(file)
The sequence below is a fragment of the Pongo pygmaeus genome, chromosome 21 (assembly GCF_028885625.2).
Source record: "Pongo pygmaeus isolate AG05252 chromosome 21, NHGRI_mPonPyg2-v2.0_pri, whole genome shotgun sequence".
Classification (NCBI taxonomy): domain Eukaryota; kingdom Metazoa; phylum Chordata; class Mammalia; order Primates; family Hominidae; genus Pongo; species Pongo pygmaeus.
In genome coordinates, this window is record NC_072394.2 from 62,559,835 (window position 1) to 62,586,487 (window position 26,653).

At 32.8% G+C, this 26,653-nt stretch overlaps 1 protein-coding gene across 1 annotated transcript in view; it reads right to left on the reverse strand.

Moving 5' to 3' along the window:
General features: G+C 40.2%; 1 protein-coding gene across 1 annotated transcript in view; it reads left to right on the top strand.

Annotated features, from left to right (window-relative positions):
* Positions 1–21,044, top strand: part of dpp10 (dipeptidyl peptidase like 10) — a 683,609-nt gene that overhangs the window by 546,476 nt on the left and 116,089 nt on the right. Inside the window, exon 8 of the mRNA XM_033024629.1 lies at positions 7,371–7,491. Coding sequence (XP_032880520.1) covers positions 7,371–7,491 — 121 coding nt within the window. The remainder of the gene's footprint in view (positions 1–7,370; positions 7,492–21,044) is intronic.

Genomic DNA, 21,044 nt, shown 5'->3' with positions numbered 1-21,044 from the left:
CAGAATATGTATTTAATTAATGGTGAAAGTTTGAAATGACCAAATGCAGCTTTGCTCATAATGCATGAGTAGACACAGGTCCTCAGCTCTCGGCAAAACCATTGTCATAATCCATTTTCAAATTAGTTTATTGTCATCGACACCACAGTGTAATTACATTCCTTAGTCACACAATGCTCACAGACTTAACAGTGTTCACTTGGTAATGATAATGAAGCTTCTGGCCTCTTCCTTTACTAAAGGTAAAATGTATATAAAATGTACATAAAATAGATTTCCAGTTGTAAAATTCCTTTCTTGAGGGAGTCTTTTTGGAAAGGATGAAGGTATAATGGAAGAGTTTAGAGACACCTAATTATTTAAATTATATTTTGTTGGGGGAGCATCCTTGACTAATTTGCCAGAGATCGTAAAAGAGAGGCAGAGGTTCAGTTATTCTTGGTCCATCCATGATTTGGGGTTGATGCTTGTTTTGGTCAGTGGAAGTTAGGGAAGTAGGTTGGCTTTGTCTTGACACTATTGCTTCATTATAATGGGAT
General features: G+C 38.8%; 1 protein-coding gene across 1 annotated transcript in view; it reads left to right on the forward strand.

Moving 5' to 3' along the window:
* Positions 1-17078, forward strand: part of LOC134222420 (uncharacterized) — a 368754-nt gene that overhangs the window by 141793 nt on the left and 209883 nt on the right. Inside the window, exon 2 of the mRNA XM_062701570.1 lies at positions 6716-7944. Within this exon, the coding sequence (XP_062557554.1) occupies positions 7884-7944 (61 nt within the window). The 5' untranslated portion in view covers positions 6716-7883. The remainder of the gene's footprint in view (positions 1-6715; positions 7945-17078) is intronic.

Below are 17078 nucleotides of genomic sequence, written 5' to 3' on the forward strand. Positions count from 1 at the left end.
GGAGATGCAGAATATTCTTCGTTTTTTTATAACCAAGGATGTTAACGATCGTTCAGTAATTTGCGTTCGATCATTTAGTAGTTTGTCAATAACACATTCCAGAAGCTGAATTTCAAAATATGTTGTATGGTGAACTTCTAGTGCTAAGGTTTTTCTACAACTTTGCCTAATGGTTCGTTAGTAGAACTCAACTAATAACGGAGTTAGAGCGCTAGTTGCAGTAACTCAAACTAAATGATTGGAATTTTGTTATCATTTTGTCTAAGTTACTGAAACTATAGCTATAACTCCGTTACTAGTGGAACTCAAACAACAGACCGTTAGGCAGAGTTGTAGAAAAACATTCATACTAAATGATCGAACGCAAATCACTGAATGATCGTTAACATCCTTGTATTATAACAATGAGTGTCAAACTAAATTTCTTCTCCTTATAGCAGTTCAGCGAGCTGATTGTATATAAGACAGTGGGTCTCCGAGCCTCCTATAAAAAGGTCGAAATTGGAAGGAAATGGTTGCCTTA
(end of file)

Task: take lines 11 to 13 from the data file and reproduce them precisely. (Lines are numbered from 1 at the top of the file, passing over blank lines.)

CAGAATATGTATTTAATTAATGGTGAAAGTTTGAAATGACCAAATGCAGCTTTGCTCATAATGCATGAGTAGACACAGGTCCTCAGCTCTCGGCAAAACCATTGTCATAATCCATTTTCAAATTAGTTTATTGTCATCGACACCACAGTGTAATTACATTCCTTAGTCACACAATGCTCACAGACTTAACAGTGTTCACTTGGTAATGATAATGAAGCTTCTGGCCTCTTCCTTTACTAAAGGTAAAATGTATATAAAATGTACATAAAATAGATTTCCAGTTGTAAAATTCCTTTCTTGAGGGAGTCTTTTTGGAAAGGATGAAGGTATAATGGAAGAGTTTAGAGACACCTAATTATTTAAATTATATTTTGTTGGGGGAGCATCCTTGACTAATTTGCCAGAGATCGTAAAAGAGAGGCAGAGGTTCAGTTATTCTTGGTCCATCCATGATTTGGGGTTGATGCTTGTTTTGGTCAGTGGAAGTTAGGGAAGTAGGTTGGCTTTGTCTTGACACTATTGCTTCATTATAATGGGAT
General features: G+C 38.8%; 1 protein-coding gene across 1 annotated transcript in view; it reads left to right on the forward strand.

Moving 5' to 3' along the window: